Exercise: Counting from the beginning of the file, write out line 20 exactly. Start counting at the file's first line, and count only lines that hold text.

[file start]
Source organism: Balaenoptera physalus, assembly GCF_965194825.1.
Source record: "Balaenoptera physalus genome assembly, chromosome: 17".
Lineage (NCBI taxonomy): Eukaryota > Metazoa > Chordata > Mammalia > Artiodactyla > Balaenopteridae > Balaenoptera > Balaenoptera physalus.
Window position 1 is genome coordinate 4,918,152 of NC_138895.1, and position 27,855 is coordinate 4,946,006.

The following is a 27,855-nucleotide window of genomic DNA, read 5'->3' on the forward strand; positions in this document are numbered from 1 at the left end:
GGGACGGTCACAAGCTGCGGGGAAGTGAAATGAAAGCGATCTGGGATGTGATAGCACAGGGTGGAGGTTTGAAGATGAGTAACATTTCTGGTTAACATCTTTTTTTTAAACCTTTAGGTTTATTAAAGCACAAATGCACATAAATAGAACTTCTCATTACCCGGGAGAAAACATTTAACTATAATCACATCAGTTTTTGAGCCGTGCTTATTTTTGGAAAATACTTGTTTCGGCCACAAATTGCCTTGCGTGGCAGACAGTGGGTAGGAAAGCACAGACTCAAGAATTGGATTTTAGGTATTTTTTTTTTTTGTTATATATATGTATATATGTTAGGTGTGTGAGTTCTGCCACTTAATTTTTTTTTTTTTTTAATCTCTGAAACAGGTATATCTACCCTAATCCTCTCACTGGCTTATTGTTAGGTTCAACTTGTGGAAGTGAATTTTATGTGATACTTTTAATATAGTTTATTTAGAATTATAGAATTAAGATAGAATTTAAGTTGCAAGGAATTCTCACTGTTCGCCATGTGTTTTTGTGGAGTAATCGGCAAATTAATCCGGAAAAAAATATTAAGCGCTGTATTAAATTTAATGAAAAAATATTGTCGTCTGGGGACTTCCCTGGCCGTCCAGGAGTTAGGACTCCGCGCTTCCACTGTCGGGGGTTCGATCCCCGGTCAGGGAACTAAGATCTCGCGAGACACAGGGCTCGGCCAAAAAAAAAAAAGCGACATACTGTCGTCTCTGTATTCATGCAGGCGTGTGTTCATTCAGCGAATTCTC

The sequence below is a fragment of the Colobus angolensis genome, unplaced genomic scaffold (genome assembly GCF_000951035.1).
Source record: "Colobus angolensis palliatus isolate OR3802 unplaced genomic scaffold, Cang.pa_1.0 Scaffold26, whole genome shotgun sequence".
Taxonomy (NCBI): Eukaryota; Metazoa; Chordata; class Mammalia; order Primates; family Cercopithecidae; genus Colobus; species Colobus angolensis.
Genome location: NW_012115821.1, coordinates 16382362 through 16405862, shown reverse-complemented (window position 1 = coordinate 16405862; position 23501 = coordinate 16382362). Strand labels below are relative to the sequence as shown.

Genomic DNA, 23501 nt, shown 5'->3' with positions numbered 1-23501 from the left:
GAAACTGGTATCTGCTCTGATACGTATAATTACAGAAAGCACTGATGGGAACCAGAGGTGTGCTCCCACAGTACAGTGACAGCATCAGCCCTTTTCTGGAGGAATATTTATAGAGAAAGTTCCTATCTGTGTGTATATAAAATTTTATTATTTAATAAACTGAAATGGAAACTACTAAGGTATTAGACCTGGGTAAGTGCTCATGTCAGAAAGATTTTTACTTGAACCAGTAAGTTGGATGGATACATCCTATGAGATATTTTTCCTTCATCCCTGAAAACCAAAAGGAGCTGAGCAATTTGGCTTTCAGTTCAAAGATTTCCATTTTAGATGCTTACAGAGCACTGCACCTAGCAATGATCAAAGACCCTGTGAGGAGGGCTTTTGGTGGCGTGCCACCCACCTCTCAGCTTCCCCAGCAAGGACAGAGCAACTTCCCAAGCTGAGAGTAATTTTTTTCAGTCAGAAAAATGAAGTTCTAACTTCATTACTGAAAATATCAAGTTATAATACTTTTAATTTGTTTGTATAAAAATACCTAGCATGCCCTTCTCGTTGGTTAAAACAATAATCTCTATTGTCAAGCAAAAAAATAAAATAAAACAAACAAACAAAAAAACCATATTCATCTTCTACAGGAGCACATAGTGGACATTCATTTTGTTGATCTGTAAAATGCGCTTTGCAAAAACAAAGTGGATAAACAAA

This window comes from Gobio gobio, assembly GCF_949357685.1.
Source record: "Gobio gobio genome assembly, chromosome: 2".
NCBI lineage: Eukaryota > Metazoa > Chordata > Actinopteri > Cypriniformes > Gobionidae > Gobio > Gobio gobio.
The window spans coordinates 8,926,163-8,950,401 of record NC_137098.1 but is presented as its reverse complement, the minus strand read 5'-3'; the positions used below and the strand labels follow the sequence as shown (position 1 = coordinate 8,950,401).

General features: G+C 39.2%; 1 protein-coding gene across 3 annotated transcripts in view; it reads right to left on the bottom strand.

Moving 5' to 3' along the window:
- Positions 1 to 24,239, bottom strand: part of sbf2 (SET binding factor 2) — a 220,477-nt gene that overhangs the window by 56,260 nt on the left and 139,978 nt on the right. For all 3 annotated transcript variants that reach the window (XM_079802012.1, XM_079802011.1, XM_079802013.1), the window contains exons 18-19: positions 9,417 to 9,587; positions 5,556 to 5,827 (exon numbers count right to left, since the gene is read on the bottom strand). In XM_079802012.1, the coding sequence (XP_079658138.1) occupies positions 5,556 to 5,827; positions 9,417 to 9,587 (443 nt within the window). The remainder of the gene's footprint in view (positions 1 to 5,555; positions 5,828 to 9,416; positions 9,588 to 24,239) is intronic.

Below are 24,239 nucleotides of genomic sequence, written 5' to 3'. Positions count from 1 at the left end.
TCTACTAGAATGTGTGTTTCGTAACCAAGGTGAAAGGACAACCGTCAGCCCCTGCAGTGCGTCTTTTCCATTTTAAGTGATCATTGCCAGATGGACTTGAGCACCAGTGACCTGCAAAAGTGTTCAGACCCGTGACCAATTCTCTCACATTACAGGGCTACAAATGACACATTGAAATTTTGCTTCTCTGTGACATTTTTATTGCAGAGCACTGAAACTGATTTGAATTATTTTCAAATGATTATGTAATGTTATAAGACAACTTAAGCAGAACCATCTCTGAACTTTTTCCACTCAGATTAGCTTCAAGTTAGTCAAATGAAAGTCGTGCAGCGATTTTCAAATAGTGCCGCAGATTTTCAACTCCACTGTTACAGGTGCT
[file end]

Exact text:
Below are 24,239 nucleotides of genomic sequence, written 5' to 3'. Positions count from 1 at the left end.